James went on this ride, led by Milton, and writes:
Twelve of us departed from Moulton under conditions very reflective of the ride organiser’s temperament: grey, sullen and slightly damp. At the same time, his the choice of destination – the World Peace Café at the Nagarjuna Buddhist centre in Kelmarsh – typified his more positive qualities, e.g., his lifelong commitment to the enlightened one’s emphasis on equanimity and loving-kindness as the core values of daily existence.
In order to encourage more people to come out and ride, Milton – in a familiar display of thoughtfulness – had devised faster and slower route options. The ‘proper’ brisk route followed a slightly more circuitous path to Kelmarsh – going via Orton – than did the moderate one, which was shorter by something like five miles. Of course, the division also gave some of the slightly faster and, err, more competitive riders the challenge of trying to catch up and overtake the second group before they reached Kelmarsh. It was childish, but I did it …
As we progressed through Holcot, Hannington, Walgrave and Old, the sun started making increasingly frequent appearances and by the time the brisk set diverted off to Orton it was warming up nicely. A couple of the quicker riders caught up with the “moderates” just outside of Harrington and sped on to bag some good seats in the café‘s serene back garden. The remainder of the two groups all arrived within fifteen minutes or so, and it wasn’t long before we were all enjoying the high quality fayre we’ve come to associate with the caféand its delightful staff. Some of us attempted to respect the Buddha’s emphasis on frugality by just taking green tea and a few biscuits. Unfortunately, one rider, i.e., Giles ‘Bake Off’ Barringham, was less sensitive to this precept and keen to declare he was eating his fifth (large) piece of cake in five days.
By the time we departed the sun was in its full glory and this continued to be the case as we came back en masse via Haselbech, Cottesbrooke, Brixworth and Holcot. Once back at Moulton it was blazingly hot and bright, both which served to top off a most enjoyable little jaunt.
As ever, sincere thanks must go to Milton for his patience and beautifully devised routing.
Milton is organising two rides (moderate & brisk) from Moulton Co-op and writes:
Both rides will leave from the Co-op at 9.30 heading to Holcot, Hannington, Walgrave and Old. From Old we take the lovely single track road towards Mawsley and then head towards Harrington. The moderate ride will then cross the A14 and turn left on the outskirts of Harrington and go to Kelmarsh. The brisk group will take an additional 5 mile loop that takes us east through Orton before turning west again and returning almost to the start of the loop before following the other group to Kelmarsh.
After coffee and cake at the Buddhist Centre it’s an attractive trip home via Haselbech, Cottesbrooke and Brixworth. It’ll make a change going down the steep hill at Haselbech for once, rather than climbing it!
It’s quite a short flat ride for both groups so I hope that one or two people who might normally be nervous of their ability to stay with the riders might venture out on the moderate ride. And for the brisk ride, I’m expecting it to be fairly quick. The loop is put in as a bit of a test for us all to see if we can reach coffee at the same time, or before, the others.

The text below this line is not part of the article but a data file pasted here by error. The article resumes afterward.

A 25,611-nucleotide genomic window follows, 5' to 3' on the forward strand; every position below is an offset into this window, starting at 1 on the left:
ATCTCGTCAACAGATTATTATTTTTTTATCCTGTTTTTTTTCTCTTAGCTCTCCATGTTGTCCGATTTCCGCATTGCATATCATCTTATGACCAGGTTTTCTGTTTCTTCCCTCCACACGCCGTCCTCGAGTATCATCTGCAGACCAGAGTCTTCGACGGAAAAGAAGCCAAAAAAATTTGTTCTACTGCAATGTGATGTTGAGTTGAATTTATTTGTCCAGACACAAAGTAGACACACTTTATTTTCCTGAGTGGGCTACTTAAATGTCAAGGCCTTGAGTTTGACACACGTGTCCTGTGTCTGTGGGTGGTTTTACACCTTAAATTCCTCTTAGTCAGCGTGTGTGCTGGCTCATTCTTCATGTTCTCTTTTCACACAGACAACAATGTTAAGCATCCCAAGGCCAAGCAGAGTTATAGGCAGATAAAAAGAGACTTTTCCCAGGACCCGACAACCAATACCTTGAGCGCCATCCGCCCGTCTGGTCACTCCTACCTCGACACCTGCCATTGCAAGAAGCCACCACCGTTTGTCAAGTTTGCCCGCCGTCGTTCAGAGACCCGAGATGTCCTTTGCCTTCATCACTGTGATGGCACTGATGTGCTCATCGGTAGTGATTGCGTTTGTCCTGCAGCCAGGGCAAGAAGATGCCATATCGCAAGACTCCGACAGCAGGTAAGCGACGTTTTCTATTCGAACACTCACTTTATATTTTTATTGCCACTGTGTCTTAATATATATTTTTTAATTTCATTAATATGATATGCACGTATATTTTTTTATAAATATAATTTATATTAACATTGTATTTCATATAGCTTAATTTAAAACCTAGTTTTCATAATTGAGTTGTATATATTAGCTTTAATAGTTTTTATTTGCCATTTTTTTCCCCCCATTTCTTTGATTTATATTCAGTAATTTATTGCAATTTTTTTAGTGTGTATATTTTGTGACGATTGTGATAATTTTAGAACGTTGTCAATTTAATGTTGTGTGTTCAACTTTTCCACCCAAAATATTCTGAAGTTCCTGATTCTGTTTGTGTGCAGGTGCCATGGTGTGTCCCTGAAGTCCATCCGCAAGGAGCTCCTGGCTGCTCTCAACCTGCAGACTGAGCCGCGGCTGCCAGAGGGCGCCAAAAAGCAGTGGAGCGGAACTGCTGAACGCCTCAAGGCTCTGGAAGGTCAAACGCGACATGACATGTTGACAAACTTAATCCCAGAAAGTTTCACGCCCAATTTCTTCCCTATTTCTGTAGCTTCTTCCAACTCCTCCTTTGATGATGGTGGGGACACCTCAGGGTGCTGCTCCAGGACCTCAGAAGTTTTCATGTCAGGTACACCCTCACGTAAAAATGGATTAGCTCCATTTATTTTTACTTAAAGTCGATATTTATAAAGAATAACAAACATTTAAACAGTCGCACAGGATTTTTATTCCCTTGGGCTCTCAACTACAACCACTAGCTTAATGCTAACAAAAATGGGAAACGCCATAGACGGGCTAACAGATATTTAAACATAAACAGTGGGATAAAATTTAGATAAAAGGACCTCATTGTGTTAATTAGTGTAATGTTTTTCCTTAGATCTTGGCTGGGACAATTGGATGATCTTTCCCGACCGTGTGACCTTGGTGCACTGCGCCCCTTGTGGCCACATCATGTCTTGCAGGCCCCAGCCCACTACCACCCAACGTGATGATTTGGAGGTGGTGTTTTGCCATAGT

We can expect to be back at Moulton by around 1pm. I hope to see you at the start.
Brisk & Moderate Rides to Welford
Eleven riders – a good number for a December morning – gathered at the Brampton Valley Way meeting point for a morning organised by James. We welcomed new rider, Phil W; and welcomed back John for his first CTC ride since his accident. Drizzle in the air was not going to dampen our spirits.
A late change of plan and routes – our original café stop at Kelmarsh being unavailable because of a Buddhist holiday – meant that we were to head for a café new to nearly all of us: Mini-Meadows Farm Café just outside Welford on the Naseby road. Five riders opted for James’s brisk ride; six for the moderate route plotted by Brian and led by Ian M. James must have taken to heart Mother Theresa’s dictum that “Brisk means Brisk” and by Church Brampton the brisk group was down to four and the moderate group up to seven.
The moderates pedalled through East Haddon, Coton, Guilsborough and Welford to reach the café after seventeen miles at 11.05 a.m. finding the brisks already ensconced – having been through Holdenby, Spratton, Brixworth and Naseby after eighteen lumpier miles in an hour-and-a-quarter! The drizzle hadn’t turned to anything worse but those who had no mudguards had nice stripes-of-honour up their backs.
The café served good coffee and cakes (the Xmas Tiffin was much consumed); conversation was lengthy; and both groups set off again at 11.45 a.m. The moderates pedalled through Naseby (welcoming the easier approach from the north-west), Cottesbrooke, Creaton, Teeton and Holdenby to return to the BVW after 15 miles by 1.15 p.m. The brisks headed on to Sibbertoft, back to Naseby, and then through Kelmarsh, Harrington, Old, Scaldwell, Brixworth, and Holcot before splitting on the edge of Northampton after 28 miles just after 1.30 p.m.
So twenty-nine miles for the moderates, forty-eight miles for the brisks and a splendid morning enjoyed by all.
Thanks to James for the morning plan and to Brian for reminding us of the recommendation for the café from Peter W and the CTC Leicestershire group.
Two rides – one brisk, one moderate – starting at the same place & time, meeting for elevenses and finishing at the same place & time.
Start 9.30 a.m.
Meeting point: Brampton Valley Way (BVW) / Welford Road Crossing (NN6 8AA – near The Windhover). There is parking in the BVW car park further up Brampton Lane.
Distance: 38 miles (brisk) or 32 miles (moderate)
Refreshments: World Peace Café, Kelmarsh
Return by 1.00 p.m.
James has organised the rides and will be leading the brisk one. He writes: